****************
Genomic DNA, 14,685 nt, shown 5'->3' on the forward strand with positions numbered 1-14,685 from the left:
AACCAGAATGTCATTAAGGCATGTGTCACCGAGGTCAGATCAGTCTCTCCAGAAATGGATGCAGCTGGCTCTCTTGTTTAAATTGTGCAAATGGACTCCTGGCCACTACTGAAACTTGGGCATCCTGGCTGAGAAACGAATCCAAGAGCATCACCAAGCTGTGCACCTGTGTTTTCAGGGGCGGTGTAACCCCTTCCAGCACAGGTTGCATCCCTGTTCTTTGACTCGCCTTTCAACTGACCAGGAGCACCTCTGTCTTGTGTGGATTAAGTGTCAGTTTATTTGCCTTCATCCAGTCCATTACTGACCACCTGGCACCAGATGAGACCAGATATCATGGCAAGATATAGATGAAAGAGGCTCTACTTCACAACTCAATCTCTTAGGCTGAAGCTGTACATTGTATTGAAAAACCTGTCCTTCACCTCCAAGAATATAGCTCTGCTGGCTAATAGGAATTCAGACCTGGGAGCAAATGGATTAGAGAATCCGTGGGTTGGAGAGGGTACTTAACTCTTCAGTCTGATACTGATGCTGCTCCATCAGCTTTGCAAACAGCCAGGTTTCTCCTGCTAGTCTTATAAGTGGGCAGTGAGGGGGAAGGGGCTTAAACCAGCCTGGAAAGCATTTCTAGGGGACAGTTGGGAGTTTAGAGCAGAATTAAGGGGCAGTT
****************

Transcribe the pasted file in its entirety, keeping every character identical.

Genomic DNA, 14,685 nt, shown 5'->3' on the forward strand with positions numbered 1-14,685 from the left:
AACCAGAATGTCATTAAGGCATGTGTCACCGAGGTCAGATCAGTCTCTCCAGAAATGGATGCAGCTGGCTCTCTTGTTTAAATTGTGCAAATGGACTCCTGGCCACTACTGAAACTTGGGCATCCTGGCTGAGAAACGAATCCAAGAGCATCACCAAGCTGTGCACCTGTGTTTTCAGGGGCGGTGTAACCCCTTCCAGCACAGGTTGCATCCCTGTTCTTTGACTCGCCTTTCAACTGACCAGGAGCACCTCTGTCTTGTGTGGATTAAGTGTCAGTTTATTTGCCTTCATCCAGTCCATTACTGACCACCTGGCACCAGATGAGACCAGATATCATGGCAAGATATAGATGAAAGAGGCTCTACTTCACAACTCAATCTCTTAGGCTGAAGCTGTACATTGTATTGAAAAACCTGTCCTTCACCTCCAAGAATATAGCTCTGCTGGCTAATAGGAATTCAGACCTGGGAGCAAATGGATTAGAGAATCCGTGGGTTGGAGAGGGTACTTAACTCTTCAGTCTGATACTGATGCTGCTCCATCAGCTTTGCAAACAGCCAGGTTTCTCCTGCTAGTCTTATAAGTGGGCAGTGAGGGGGAAGGGGCTTAAACCAGCCTGGAAAGCATTTCTAGGGGACAGTTGGGAGTTTAGAGCAGAATTAAGGGGCAGTT